Lawmaker’s open records request to NDSU yields 100,000 pages of emails, could take two years

BISMARCK - An open records request targeting a North Dakota State University official produced about 100,000 pages of emails that could take more than two years to redact, an attorney said, as state lawmakers consider a bill that would strip them...

BISMARCK – An open records request targeting a North Dakota State University official produced about 100,000 pages of emails that could take more than two years to redact, an attorney said, as state lawmakers consider a bill that would strip them of their anonymity when making such requests for public records.

The request, filed March 18 by the North Dakota Legislative Council on behalf of an unidentified legislator, seeks all emails to and from Kelly Rusch, the vice president for research and creative activity at NDSU, from May 1 to March 15.

It also asks for “information on the budget she maintains, any discretionary expenditure accounts under her control, and all travel related reimbursed expenses in 2014,” as well as all complaints filed against her, according to a copy obtained by Forum News Service through an open records request filed Tuesday morning with the North Dakota University System.

Christopher Wilson, the system’s general counsel in Fargo, responded Friday that NDSU had pulled 30,373 emails estimated to be about 100,000 pages, and that it would take more than two years for his office to redact non-public information from the documents.

However, given that a bill passed by the House last month would eliminate the system’s internal attorney positions effective June 30 and place that function in the attorney general’s office, Wilson wrote, “you will have to ask the AG’s office for their anticipated redacting process.


“Perhaps they anticipate providing additional resources to the campuses to help with redacting. Perhaps not,” he stated in an exchange with the system’s chief of staff, Murray Sagsveen.

The email portion of the request was suspended Tuesday afternoon until the other portions of the request are fulfilled, according to Sagsveen and John Bjornson, code revisor for the Legislative Council.

Such large requests were the impetus for Senate Bill 2222, said Sen. Tim Flakoll, its prime sponsor. Lawmakers currently can make open records requests anonymously through Legislative Council, and the bill would make their identity public record.

“I think taxpayers are looking for legislative transparency in who’s spending those taxpayer dollars,” said Flakoll, R-Fargo.

Under his original bill, if the total cost of the request was estimated to exceed $5,000 in a biennium, the lawmaker could either pay the extra cost with nonpublic funds or ask legislative management to direct Legislative Council to obtain the records at no charge. But that language was stripped in the Senate before the chamber passed the bill 44-3 last month.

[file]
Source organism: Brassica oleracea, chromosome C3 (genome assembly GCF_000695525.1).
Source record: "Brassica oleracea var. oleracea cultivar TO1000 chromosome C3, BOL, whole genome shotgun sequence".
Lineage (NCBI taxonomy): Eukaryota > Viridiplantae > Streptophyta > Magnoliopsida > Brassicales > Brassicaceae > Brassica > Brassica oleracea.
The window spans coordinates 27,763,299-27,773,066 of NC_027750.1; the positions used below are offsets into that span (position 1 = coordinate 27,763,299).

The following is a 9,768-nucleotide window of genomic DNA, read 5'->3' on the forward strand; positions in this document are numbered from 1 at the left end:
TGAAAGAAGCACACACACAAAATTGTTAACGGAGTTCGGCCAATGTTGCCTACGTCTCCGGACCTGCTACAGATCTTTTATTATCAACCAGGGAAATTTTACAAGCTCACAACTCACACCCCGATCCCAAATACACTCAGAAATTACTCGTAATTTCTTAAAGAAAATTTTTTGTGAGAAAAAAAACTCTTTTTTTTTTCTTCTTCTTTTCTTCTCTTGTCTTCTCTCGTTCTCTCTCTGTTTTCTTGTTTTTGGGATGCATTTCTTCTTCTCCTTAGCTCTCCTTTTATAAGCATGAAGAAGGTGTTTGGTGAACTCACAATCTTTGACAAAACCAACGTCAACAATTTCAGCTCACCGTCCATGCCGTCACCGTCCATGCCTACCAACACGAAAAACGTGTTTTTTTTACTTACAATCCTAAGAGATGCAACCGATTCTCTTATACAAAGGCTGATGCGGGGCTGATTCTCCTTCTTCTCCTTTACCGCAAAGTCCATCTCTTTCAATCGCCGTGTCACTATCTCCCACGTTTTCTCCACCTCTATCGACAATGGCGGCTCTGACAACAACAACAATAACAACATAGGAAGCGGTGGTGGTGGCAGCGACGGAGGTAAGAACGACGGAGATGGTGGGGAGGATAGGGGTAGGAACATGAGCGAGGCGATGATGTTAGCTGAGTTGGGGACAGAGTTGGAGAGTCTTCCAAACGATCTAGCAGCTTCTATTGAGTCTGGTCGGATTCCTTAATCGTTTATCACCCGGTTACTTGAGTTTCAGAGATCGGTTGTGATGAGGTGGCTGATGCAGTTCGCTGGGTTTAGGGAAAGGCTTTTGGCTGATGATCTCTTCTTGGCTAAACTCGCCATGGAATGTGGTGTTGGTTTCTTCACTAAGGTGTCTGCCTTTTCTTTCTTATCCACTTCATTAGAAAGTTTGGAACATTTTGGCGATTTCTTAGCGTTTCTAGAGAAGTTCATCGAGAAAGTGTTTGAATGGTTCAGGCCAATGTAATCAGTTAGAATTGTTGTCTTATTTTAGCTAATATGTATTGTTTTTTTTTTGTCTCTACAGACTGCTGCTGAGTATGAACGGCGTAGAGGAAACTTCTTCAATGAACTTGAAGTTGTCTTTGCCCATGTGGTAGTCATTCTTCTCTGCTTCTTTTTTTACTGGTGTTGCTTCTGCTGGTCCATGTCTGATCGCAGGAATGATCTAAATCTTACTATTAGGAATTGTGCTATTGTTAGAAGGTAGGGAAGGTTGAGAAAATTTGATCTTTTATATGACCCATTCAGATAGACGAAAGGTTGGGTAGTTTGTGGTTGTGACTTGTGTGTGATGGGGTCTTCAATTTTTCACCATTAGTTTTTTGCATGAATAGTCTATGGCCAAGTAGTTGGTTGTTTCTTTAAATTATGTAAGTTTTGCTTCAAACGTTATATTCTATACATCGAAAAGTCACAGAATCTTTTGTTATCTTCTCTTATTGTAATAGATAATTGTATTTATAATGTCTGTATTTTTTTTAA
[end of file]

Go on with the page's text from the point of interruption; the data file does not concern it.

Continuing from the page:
The amended bill has its first hearing before the House Government and Veterans Affairs Committee on Thursday morning.

The committee’s chairman, Rep. Jim Kasper, R-Fargo, opposes the bill, which he believes was driven in part by an expansive request he made in December for records related to development of the Common Core state standards for K-12 students.

A cost estimate prepared by the Department of Public Instruction at Flakoll’s request  estimated that Kasper’s request would have required gathering 500,000 pages of documents and cost $437,411.


Kasper said he filed the voluminous request – not anonymously – because he felt DPI officials were stonewalling him on his requests for information and he wanted to get their attention. He said he had already withdrawn the request before Flakoll sought the cost estimate.

“To me it’s a witch hunt, it’s a personal vendetta, and I don’t think it’s good public policy,” he said of the bill.

Flakoll, who chairs the Senate Education Committee and has applied to be the university system’s next chancellor, said he’s “not out to get anybody,” and that there have been a number of large records requests from lawmakers over the years with no name attached.

“There’s nowhere else in law where one person could expend hundreds of thousands of dollars without some oversight,” he said.

Kasper said lawmakers sometimes file open records requests on behalf of their constituents, and attaching a lawmaker’s name could make it easier to figure out who’s behind the request.

“I think we have the responsibility to maintain the privacy of our constituents,” he said.

The bill is co-sponsored by Senate Majority Leader Rich Wardner, R-Dickinson, Senate Minority Leader Mac Schneider, D-Grand Forks, House Majority Leader Al Carlson, R-Fargo, Rep. Thomas Beadle, R-Fargo, and Rep. Mike Nathe, R-Bismarck, chairman of the House Education Committee.


Reach Nowatzki at (701) 255-5607 or by email at .

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